Hello all, merry Christmas, happy Hanukkah, happy holidays! Today I get to unveil one of my favorite posts of the year: my totally definitive Best Books of 2016! Read on to find out what I absolutely loved this year, and you could win one of my favorites!
Mostly YA Lit’s Best Books of 2016
- The Serpent King by Jeff Zentner. I don’t often have a #1 book of the year, but this year The Serpent King is it. This YA about three best friends living in a super religious town will break your heart so hard. Incredibly, perfectly voiced. Read it now.
- The Hating Game by Sally Thorne. Sometimes, you get hit in the feels with a book like this in December. A romance so quirky, adorable, and incredibly weird that you have to put it in your top 12. If you’re a contemporary romance reader who’s not scared of sexytimes, please pick up this amazing, hate-to-love office romance and squee with me.
- The Unexpected Everything by Morgan Matson. A summery romance full of complex friendships, book fandom, and awesome dogs. The perfect thing to sink into any time you need a smile – and we need quite a few this year. Also, it’s a YA book that reminds you how swoony a romance can be even after the characters get together, which I think is kinda rare.
- When We Collided by Emery Lord. Even though it’s not my personal fave Emery book, When We Collided is an incredibly intimate look at mental health issues and grief that held my heart so tightly during reading. Yes, it will make you sob, but it also has bittersweet scenes that will make you believe in love, family, and personal strength.
- This Adventure Ends by Emma Mills. Mills has made it to my auto-buy authors list with This Adventure Ends. A book about friends, a quest, and fanfiction, it’s a near perfect contemporary. Rich with characterization, slow-burn romance, and a refusal to allow for disengaged teenagers.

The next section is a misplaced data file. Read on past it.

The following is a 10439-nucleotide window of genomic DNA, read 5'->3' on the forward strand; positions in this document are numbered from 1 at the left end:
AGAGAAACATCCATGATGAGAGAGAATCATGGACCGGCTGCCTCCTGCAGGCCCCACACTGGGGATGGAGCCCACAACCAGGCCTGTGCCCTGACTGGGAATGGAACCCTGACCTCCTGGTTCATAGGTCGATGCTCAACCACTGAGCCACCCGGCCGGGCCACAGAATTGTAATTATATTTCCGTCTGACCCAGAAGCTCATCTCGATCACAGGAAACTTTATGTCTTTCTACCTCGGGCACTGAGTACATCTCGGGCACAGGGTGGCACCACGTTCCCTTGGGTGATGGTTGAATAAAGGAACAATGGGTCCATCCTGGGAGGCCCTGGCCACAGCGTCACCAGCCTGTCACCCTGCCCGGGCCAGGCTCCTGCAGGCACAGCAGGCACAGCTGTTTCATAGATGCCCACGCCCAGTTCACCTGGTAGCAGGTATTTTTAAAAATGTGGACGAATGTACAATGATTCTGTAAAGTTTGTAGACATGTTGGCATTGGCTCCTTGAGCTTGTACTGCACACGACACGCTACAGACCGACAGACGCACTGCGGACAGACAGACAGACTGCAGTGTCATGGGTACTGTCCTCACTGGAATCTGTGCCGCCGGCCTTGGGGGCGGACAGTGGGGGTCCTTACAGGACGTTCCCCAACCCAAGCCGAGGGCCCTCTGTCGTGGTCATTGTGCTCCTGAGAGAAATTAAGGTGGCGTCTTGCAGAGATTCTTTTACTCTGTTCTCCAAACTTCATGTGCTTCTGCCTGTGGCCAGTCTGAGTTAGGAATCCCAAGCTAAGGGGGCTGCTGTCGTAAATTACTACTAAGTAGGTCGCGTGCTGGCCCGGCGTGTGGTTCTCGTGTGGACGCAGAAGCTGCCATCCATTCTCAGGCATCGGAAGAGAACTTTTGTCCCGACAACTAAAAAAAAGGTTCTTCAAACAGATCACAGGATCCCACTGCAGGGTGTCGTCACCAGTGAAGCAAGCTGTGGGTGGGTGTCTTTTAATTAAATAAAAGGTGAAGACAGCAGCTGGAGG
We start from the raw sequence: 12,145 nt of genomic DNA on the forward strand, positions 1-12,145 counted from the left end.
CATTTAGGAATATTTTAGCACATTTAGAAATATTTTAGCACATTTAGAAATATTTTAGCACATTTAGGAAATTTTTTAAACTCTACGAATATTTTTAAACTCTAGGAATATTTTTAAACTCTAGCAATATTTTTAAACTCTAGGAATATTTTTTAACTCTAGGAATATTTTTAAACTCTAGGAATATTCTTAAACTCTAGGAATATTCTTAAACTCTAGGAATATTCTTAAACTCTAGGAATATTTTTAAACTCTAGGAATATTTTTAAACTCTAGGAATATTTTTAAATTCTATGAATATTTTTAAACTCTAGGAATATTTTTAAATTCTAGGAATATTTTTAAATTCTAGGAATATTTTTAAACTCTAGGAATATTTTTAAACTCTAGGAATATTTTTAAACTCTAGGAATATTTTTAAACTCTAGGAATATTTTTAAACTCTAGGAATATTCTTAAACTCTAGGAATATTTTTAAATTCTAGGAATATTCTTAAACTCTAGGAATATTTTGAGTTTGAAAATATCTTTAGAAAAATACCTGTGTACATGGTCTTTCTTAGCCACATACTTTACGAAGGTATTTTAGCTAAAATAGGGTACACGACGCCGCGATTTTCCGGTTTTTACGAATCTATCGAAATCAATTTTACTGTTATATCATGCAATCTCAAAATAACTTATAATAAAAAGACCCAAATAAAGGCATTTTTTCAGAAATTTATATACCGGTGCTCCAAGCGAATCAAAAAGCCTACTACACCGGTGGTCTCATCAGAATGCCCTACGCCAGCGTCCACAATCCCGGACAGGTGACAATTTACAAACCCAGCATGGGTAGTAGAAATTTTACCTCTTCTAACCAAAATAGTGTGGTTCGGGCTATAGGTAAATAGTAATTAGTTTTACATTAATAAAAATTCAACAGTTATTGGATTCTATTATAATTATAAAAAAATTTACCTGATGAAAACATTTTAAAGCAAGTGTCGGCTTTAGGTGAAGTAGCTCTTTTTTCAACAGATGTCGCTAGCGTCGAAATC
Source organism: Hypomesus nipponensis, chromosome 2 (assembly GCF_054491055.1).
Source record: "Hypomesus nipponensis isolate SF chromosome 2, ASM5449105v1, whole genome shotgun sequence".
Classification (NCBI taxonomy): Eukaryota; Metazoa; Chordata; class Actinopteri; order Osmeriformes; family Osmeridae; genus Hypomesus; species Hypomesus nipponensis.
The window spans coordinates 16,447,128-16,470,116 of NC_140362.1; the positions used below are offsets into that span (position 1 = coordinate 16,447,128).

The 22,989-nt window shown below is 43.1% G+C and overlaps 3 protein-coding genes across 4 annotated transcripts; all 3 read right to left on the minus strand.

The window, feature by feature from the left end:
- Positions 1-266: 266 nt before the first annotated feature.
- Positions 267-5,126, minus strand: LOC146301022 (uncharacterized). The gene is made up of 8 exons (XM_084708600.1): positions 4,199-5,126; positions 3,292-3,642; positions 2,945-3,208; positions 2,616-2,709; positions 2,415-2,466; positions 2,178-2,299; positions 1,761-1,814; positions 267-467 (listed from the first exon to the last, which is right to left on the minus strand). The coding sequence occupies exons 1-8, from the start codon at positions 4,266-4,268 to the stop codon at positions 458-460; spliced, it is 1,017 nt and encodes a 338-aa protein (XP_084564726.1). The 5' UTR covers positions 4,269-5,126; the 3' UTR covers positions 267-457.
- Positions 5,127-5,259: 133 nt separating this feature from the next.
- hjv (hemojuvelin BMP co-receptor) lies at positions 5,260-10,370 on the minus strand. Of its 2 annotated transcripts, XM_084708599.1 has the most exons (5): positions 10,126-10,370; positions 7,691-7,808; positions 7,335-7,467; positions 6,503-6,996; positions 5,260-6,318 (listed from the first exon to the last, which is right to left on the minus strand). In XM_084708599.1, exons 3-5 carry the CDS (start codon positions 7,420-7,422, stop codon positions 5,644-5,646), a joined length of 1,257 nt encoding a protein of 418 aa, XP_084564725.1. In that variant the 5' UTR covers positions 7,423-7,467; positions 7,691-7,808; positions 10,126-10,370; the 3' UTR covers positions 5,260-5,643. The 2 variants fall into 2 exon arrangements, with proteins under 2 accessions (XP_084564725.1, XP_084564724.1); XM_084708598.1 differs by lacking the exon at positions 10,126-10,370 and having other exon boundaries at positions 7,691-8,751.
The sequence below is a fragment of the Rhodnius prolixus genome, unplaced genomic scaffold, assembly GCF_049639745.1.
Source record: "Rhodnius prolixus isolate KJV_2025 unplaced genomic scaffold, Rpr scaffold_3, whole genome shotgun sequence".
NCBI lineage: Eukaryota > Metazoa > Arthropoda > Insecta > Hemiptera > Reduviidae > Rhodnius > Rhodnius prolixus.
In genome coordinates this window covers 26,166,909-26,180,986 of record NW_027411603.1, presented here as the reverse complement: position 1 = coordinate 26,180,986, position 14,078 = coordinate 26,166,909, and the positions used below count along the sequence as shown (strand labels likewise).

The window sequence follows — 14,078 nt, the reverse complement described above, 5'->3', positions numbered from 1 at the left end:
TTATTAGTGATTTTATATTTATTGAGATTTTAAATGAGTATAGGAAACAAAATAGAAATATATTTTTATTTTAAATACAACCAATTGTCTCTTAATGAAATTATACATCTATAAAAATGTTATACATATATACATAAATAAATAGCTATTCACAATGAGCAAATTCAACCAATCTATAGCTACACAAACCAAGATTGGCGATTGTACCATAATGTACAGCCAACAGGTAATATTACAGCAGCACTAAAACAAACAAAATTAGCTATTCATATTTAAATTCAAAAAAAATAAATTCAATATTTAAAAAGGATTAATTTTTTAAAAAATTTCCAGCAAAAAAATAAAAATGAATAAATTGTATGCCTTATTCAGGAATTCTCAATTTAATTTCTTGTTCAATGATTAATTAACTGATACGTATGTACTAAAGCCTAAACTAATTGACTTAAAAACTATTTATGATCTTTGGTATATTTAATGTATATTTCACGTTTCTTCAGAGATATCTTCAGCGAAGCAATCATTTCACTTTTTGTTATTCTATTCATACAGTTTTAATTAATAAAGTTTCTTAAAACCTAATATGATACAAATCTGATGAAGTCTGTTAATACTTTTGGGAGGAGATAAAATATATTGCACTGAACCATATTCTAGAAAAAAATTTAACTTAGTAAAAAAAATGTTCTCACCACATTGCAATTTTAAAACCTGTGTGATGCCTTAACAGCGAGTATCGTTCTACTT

- The Raven King by Maggie Stiefvater. I don’t usually read spec fic, but even I cannot deny the brilliance of this lushly written magical series. The Raven King is the perfect example of a great YA book – something that breathes coming-of-age, sophisticated language, and unpredictable but perfectly executed moments.
- If I Was Your Girl by Meredith Russo. A contemporary romance with gorgeous characterization about a transgender girl starting at a new school. Whether it’s the pitch-perfect voices or the compassion it has for all of its characters, their beliefs and friendships, this debut delicately shows you a trans experience without feeling like an issues book.
- The Distance from A to Z by Natalie Blitt. This was one of the first books I read in 2016 and it’s stayed with me throughout the year. With characters that pop off the page, A to Z has steamy romance, great female friendship, baseball, family issues and more. For fans of Stephanie Perkins.
- Steadfast by Sarina Bowen. In the last two years, I’ve read almost all of Sarina’s catalogue, but this one is extra special. A vividly described romance between a former drug addict and a girl who is dealing with severe emotional abuse, Steadfast is dark, but it’s also brilliantly and sensitively written. These are people who are atoning for their mistakes, living with the worst parts of themselves, and trying to accept love in the meantime.
- Gemina by Amie Kaufman and Jay Kristoff. Kaufman and Kristoff managed to pull off the near impossible with Gemina: they provided a worthy sequel to Illuminae. No, it’s not as good as Illuminae, but I think the romance is better. And anyone who is able to create an ending like that one deserves to be on this list.
- Scrappy Little Nobody by Anna Kendrick. Very rarely does a book make me laugh out loud several times. The fact that Scrappy Little Nobody does so while making me fist pump for feminism makes it a perfect addition to this list.
- Exit, Pursued by a Bear by E.K. Johnston. Sometimes you come across a book with such an unusual take on a topic that it sticks with you. BEARS!! was that book for me. Instead of going into the experience of rape and the rage of it, E.K. Johnston chooses to show what you, your friends and family should do if you are sexually abused. A hopeful book that strengthened my belief in survivors, not victims.
What books are on your top 10 – err, 12 – this year? Leave a comment and I’ll stop by! And hit the Rafflecopter for a chance to win any of these books. Open internationally.